Comment Re:False equivalency (Score 1) 361

I think you need to go back and look at what actually happened. Obama tried to get those prisoners into the US where they could be interned in a rights-compliant way, given proper hearings and trials, lawyers, due process. He didn't try (and shouldn't have tried) to "close Gitmo" by just releasing everyone, nor did he ever say he wanted to. His attempts to get this done were stymied by others. So from my POV, while yes, that's a failure of Obama's attempt to close Gitmo, it most certainly doesn't lay the blame for the failure at his door.

Look, I am not a blind fan of Obama. Lots of things I disagreed with him on. Some of it is just attitudes he promoted as a leader, such as his various constitutionally blind gun-control ideas, some of it is things he actually did like signing the (un)PATRIOT(ic) act. But closing Gitmo... that turned into a political nightmare, but it was a nightmare he was on the correct side of.

Comment Re:Why Fox? (Score 1) 361

> despite having one of the most expensive health care systems.

Not "one of" but "the" most expensive healthcare system by 100% increase from the next most expensive. Canada's.

But in Canada, if you want to start a business, you don't have to wonder if you're going to die in the process of not having healthcare at the beginning.

--
BMO

Comment False equivalency (Score 1) 361

I believe an important distinction is that Gitmo was not closed after 8 years of promises and the President leaving office without it getting done.

Obama was actually trying to close Gitmo, because it's a travesty against liberty and justice. This was a constitutionally sound, well thought out, and highly principled stance.

Trump was not actually trying to give us good healthcare, because either he has no idea what he's doing, or he is specifically trying to benefit monied interests rather than actually see that good healthcare is made broadly available to the citizens. This is the stance of (take your pick) an idiot or an evil person.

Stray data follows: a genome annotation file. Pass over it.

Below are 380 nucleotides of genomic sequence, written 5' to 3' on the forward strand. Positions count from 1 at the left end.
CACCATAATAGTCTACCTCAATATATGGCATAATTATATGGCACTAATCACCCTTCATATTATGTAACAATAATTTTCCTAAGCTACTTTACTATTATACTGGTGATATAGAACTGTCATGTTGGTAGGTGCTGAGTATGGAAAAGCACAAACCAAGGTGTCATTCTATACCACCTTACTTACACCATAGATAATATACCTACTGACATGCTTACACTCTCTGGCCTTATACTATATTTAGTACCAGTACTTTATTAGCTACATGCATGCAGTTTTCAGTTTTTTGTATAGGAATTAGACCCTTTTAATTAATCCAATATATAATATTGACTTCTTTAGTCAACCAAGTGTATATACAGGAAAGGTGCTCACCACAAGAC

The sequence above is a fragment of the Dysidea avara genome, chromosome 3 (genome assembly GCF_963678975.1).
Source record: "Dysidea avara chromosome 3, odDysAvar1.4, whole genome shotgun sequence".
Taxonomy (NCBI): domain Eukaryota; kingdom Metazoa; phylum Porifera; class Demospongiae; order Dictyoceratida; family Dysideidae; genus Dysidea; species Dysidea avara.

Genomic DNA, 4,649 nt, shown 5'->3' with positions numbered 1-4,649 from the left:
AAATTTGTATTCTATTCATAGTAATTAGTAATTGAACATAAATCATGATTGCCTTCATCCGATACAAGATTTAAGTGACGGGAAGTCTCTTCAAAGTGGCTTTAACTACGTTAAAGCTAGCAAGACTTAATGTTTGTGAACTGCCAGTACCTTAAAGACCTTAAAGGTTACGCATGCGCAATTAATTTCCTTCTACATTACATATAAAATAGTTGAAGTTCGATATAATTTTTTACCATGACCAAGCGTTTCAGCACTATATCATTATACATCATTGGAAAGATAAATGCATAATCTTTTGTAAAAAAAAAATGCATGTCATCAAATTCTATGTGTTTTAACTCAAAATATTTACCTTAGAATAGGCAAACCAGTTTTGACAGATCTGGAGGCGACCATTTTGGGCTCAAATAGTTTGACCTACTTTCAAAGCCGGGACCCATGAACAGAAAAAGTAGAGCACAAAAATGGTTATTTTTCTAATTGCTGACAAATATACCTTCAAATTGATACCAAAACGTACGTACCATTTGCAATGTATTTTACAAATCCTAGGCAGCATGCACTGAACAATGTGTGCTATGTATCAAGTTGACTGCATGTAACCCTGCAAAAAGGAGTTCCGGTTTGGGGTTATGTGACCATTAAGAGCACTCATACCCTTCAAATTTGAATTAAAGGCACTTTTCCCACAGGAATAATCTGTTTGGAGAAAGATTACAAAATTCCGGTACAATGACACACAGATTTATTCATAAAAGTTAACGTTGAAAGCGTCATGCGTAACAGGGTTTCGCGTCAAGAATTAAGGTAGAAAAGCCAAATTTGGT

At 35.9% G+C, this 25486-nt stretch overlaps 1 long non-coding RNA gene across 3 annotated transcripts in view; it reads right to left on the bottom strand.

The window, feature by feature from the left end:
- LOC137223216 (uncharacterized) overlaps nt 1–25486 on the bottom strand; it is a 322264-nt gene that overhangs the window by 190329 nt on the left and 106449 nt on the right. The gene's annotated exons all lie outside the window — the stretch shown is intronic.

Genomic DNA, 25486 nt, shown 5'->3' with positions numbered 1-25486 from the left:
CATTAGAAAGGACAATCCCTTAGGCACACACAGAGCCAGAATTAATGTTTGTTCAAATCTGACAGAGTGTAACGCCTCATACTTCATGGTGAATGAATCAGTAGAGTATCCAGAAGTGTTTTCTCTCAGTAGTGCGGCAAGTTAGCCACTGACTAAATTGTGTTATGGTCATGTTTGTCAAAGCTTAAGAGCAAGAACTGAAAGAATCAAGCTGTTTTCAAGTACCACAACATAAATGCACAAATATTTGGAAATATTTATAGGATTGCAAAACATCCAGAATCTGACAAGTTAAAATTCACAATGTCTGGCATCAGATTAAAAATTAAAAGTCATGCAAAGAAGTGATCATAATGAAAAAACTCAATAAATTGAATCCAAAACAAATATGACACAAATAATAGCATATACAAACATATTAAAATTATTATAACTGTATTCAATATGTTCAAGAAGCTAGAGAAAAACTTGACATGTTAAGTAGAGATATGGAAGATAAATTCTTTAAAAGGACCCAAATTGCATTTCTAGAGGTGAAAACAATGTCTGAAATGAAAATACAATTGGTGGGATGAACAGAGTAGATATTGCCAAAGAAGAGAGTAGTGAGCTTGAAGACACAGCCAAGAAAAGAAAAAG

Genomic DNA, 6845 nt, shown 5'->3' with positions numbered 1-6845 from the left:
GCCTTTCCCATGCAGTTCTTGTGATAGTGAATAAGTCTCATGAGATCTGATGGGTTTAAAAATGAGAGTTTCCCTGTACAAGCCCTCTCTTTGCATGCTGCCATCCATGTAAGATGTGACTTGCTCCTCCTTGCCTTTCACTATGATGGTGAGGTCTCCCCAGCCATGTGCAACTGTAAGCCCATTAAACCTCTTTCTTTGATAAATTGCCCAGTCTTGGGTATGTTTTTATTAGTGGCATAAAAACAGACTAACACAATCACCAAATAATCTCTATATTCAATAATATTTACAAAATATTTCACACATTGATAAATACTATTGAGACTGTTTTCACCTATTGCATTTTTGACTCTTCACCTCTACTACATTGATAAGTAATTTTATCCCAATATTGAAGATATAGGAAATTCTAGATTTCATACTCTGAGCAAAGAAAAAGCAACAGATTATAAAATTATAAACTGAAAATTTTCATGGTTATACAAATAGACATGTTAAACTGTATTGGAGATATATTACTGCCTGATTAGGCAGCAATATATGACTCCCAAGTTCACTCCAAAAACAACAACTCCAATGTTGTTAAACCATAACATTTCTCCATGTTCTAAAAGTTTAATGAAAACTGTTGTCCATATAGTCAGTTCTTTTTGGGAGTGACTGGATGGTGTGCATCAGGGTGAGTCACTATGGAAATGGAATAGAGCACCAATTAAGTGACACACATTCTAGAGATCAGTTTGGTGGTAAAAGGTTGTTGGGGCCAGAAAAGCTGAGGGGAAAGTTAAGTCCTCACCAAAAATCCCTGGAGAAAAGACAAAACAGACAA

Yes, both were stymied by congress. But:

Obama's Gitmo effort is fairly described as "good intent, stymied by congress, AKA failure."

Trump's ACHA is effort fairly described as "bad intent, stymied by congress, AKA failure."

People claiming doomsday for President Trump are foolish.

Based on the ACHA failure, certainly. It was just terrible legislation that made him look like an idiot. Being an idiot isn't cause for impeachment. Otherwise we'd have been rid of Bush II early on. :/

However, based on Trump's continuing spewage of falsehoods, his campaign's complicity with Russian manipulation of the election, based on his utilizing the presidency to take financial advantage... I wouldn't be too sure that us saying "President Pence", and fairly soon, is all that unlikely.

Trump is obviously incompetent at the job. Between that, and his continual coloring outside the ethical and legal lines, and that of the campaign that resulted in his election, his future as president is by no means certain to extend a full four years.

Comment Re:Nope (Score 1) 53

Some businesses might...but with HIPAA laws, banking laws and lawyers, the security of "in the cloud" no matter how secure, might put some people off on this.

It doesn't matter how secure it is, it matters how secure the auditors say it is. A startup will do quite poorly by this measure, while the companies with years of good lobbying will have arranged things so that it's fine.